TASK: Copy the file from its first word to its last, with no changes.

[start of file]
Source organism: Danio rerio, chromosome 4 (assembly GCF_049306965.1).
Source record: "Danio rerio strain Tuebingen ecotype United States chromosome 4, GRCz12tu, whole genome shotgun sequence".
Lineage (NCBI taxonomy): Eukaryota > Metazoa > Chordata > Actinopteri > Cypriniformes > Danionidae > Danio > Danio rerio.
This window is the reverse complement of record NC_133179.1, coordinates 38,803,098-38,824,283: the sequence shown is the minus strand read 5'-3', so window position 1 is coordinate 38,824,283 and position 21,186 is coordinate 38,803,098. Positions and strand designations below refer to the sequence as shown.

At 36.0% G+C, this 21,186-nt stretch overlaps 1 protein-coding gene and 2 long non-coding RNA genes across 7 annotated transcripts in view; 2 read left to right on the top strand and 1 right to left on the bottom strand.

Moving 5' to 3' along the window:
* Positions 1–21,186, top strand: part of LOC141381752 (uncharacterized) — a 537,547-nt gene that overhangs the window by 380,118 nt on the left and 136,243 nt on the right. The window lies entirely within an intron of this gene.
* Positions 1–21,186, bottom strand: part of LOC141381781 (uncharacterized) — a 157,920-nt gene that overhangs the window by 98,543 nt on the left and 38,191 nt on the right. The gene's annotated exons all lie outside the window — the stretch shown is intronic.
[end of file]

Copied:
Source organism: Danio rerio, chromosome 4 (assembly GCF_049306965.1).
Source record: "Danio rerio strain Tuebingen ecotype United States chromosome 4, GRCz12tu, whole genome shotgun sequence".
Lineage (NCBI taxonomy): Eukaryota > Metazoa > Chordata > Actinopteri > Cypriniformes > Danionidae > Danio > Danio rerio.
This window is the reverse complement of record NC_133179.1, coordinates 38,803,098-38,824,283: the sequence shown is the minus strand read 5'-3', so window position 1 is coordinate 38,824,283 and position 21,186 is coordinate 38,803,098. Positions and strand designations below refer to the sequence as shown.

At 36.0% G+C, this 21,186-nt stretch overlaps 1 protein-coding gene and 2 long non-coding RNA genes across 7 annotated transcripts in view; 2 read left to right on the top strand and 1 right to left on the bottom strand.

Moving 5' to 3' along the window:
* Positions 1–21,186, top strand: part of LOC141381752 (uncharacterized) — a 537,547-nt gene that overhangs the window by 380,118 nt on the left and 136,243 nt on the right. The window lies entirely within an intron of this gene.
* Positions 1–21,186, bottom strand: part of LOC141381781 (uncharacterized) — a 157,920-nt gene that overhangs the window by 98,543 nt on the left and 38,191 nt on the right. The gene's annotated exons all lie outside the window — the stretch shown is intronic.